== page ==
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Sports

Football: Hinsdale Central officially names Brian Griffin as new head coach

2003 Hinsdale graduate was varsity assistant for seven years, the last three as defensive coordinator

Brian Griffin
Brian Griffin

Brian Griffin has a good handle on the tradition at Hinsdale Central.

He's lived it.

As a junior defensive lineman in 2001, Griffin was on the team that won the program's first playoff game in 15 years. His senior year, the Red Devils reached the Class 8A semifinals, losing to Lockport.

"This community loves the tradition that we have, and the kids know it, whether it's siblings or other family members or people they know," Griffin said. "Our players ask me about 2002 all the time; they're into the tradition, which is cool. To be part of it as a player and as a coach is a great experience."

Griffin's now taking the next step.

A 2003 Hinsdale Central graduate and coach at the school for 11 years – seven as a varsity assistant, the last three as defensive coordinator – Griffin this week was approved as the Red Devils' next varsity head coach.

Griffin replaces Dan Hartman, who left Hinsdale in March to take the job at West Suburban Silver rival Lyons Township.

Griffin, 33, was named the interim head coach earlier this month, but that tag was removed with District 86 school board approval Wednesday.

Griffin, who teaches math at Hinsdale, has been the sophomore defensive coordinator, sophomore head coach, varsity assistant – and now the head coach.

"I've had the opportunity to watch him grow the last seven years, and to see that growth, I'm really excited about it," Red Devils athletic director Dan Jones said. "He has a passion for the profession, and he is a teacher first. He does an excellent job at it because he's an excellent teacher."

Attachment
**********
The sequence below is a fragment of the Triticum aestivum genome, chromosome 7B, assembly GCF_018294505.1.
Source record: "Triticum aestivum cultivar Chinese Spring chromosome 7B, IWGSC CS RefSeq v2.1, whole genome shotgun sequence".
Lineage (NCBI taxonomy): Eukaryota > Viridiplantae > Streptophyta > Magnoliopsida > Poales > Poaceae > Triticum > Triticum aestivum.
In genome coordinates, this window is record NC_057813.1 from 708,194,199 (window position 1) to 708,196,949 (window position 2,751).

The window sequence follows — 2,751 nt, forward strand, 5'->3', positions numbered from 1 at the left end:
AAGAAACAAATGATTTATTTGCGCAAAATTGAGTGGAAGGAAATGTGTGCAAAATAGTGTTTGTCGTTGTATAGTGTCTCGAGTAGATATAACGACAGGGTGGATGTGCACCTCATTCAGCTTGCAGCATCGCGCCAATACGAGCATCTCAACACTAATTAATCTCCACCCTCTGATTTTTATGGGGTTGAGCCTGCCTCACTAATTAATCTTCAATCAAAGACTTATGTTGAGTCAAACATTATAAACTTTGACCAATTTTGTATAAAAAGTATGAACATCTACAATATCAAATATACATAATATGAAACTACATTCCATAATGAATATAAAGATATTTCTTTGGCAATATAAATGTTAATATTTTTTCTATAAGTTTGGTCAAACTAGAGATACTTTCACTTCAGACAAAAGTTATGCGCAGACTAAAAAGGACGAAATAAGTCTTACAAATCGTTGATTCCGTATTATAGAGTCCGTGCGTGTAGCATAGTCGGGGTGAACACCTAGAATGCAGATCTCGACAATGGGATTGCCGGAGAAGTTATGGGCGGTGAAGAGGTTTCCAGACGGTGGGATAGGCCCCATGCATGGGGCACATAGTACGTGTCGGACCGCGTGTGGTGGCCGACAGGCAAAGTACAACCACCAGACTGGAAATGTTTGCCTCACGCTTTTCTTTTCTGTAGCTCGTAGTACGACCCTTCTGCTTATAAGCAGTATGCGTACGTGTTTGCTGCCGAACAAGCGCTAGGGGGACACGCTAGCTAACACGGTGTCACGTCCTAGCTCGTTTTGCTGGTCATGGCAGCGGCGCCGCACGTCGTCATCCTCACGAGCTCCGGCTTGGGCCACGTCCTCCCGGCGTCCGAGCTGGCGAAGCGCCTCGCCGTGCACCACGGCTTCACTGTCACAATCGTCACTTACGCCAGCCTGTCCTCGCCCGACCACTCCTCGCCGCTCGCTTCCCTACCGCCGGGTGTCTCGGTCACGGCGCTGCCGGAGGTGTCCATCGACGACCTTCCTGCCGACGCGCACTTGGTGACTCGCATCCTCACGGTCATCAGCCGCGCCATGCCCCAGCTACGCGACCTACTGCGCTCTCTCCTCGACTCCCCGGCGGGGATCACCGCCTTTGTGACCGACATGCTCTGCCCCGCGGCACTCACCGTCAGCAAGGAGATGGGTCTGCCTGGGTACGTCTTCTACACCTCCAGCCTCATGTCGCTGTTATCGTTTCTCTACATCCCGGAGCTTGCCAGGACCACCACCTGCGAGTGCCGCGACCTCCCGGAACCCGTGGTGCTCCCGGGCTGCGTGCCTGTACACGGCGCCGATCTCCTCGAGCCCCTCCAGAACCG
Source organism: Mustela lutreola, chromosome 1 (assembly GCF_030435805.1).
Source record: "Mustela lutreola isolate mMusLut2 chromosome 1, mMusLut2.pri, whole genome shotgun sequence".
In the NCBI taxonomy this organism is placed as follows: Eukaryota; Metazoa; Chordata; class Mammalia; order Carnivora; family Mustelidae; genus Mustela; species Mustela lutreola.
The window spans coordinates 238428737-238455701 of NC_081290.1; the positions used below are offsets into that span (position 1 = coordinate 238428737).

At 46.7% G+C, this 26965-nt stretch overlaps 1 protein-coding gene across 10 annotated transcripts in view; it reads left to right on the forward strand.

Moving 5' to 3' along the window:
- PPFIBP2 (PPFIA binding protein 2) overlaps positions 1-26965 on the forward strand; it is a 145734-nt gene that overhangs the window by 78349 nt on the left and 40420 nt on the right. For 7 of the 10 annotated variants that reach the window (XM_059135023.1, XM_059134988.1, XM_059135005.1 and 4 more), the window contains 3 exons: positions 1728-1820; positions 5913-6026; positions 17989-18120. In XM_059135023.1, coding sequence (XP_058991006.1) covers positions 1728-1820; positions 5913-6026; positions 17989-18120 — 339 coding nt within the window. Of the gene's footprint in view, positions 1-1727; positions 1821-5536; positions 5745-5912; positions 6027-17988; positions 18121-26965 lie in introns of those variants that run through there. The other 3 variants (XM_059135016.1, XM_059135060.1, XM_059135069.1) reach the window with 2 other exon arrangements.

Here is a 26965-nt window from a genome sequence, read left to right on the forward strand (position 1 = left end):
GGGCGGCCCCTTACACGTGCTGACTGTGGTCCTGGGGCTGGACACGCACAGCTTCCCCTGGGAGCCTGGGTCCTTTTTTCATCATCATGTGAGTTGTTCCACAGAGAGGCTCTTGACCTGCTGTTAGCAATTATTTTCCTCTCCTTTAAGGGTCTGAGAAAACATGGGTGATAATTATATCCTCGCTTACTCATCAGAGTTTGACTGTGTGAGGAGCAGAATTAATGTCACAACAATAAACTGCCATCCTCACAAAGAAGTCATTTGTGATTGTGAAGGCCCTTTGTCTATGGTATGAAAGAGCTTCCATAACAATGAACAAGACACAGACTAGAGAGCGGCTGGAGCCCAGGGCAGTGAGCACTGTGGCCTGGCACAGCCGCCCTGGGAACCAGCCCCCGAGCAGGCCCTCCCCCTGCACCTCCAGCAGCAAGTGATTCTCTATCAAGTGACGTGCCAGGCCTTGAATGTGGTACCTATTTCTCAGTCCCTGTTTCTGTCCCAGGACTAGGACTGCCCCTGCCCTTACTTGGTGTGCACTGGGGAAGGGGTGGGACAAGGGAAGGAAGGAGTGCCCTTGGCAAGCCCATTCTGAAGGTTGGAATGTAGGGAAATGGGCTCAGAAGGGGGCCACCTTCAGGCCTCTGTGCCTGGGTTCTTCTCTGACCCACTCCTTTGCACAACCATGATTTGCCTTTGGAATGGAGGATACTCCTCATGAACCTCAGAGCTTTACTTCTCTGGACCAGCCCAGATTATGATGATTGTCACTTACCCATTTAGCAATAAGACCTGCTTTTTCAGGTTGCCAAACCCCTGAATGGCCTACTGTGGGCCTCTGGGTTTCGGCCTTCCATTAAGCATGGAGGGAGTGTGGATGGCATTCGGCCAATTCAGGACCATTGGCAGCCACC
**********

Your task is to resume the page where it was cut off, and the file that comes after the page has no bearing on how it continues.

Griffin's vision is one of a program where every athlete, regardless of their stature, feels like they have a role.

It's not lip service, either.

A good player on his high school teams, Griffin never played in a game at Wheaton College – but that didn't prevent him from carving out a role for a program that won conference championships and made playoff runs.

"My vision is to build a program where every athlete feels like they have a place and a role no matter how big or small that is," Griffin said. "To have a meaningful program, and all of the programs I've been a part of had it, you have to have that vision, to give them something to fight for."

Griffin steps into the leadership role of a program that's established itself as one of the area's elites. Hinsdale has made eight straight playoff appearances, all five under Hartman, with three postseason wins during that time period.

"In a lot of ways, not a lot changes," Griffin said. "To move into a more visible role, to have a broader impact on the program, is exciting. It is something that I always wanted to do down the road. When the right opportunity opened up I always thought I would take advantage of it. It's a little earlier than I expected, but it's exciting. I feel like it's the appropriate next step."

Griffin's hiring is the next step toward restoring stability at Hinsdale.

Hartman left for Lyons amid uncertainty about the future of the program. Football, and other athletic programs, were cut in the winter pending the result of a $140 million referendum. It passed April 2, and the next day the football program was reinstated.

"The kids have had a rough offseason," Griffin said. "They're kids. They like certainty and there hasn't been a lot. They are excited to have a direction, to move in a direction once things went through. In some ways I'm glad that I can be a familiar face."

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